MRI of the shoulder is an excellent choice for examining your shoulder joint, therefore it gives your doctor clear view of rotator cuff tears, injuries of the biceps tendon and damage to the glenoid labrum. MRI machine uses strong magnets and radio waves to create images of the parts of your body without making a surgical incision.
The glenohumeral joint has a greater range of motion than any other joint in the body. However, the small size of the glenoid cavity and the relative laxity of the joint capsule renders the joint relatively unstable and prone to subluxation and dislocation. MRI is the best imaging modality to examine patients with shoulder pain and instability.
What is the MRI scan of the Shoulder focused on?
Do you feel the pain of your elbow? Is your joint inflamed? Can you feel some lump or mass? Is the physical activity difficult for you? Did you notice any limitations of the movement of your joint? Your doctor may ask for MR scan of the shoulder to diagnose or evaluate:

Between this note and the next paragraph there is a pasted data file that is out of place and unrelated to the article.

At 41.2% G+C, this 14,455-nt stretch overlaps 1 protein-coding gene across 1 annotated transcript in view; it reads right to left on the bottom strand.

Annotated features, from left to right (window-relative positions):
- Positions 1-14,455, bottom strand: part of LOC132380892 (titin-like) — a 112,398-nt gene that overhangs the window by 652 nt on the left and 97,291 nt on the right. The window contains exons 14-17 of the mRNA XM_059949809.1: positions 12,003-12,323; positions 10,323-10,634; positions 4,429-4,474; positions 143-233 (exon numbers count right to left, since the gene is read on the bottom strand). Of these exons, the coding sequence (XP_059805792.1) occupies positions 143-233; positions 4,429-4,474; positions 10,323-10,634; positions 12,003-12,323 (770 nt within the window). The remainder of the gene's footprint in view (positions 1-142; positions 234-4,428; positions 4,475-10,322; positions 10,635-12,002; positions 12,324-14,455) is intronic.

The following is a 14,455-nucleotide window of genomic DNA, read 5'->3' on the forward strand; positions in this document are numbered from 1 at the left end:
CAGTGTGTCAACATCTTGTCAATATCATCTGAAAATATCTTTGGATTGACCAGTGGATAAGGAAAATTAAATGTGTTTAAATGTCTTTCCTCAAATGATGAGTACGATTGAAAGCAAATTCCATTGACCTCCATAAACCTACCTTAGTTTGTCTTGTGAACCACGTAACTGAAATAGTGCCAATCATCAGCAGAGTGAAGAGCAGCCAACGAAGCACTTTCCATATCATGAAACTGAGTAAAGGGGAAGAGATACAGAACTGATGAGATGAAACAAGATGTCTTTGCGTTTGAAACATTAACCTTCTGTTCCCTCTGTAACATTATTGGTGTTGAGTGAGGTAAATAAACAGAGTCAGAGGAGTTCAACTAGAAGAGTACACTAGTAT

- dislocation of shoulder joint
- degenerative joint disorders
- complicated fractures (in selected patients)
- rotator cuff disorders
- joint posttraumatic abnormalities
- tears of ligaments and tendons
- sports-related injuries and work-related disorders
- pain, swelling or bleeding in the tissues in and around the joint
- unexplained shoulder pain that does not get better with treatment
- limited motion of the shoulder joint
- condition after surgery
A special form of MRI called MR arthrography involves the injection of a contrast material so that the radiologist can get a better look at structures within the shoulder. Radiologist may put the contrast material in a vein in your arm or directly into your shoulder joint. More about contrast agents you can read here.
How is the MRI of the shoulder performed?
During the examination, you lie on your back on the table and slide into the MRI machine. A typical shoulder MRI scan takes 45 minutes to an hour to complete. Be prepared for prior questions about pregnancy and breastfeeding, tattoos and metal joints or devices such as a pacemaker. Read more about how to prepare for an MRI examination here.
After the MRI examination, you are free to leave the hospital unless your doctor tells you otherwise. If you were given a sedative (e.g. to reduce your claustrophobic feeling inside the MRI tube), you need to wait until the medication has fully worn off before driving.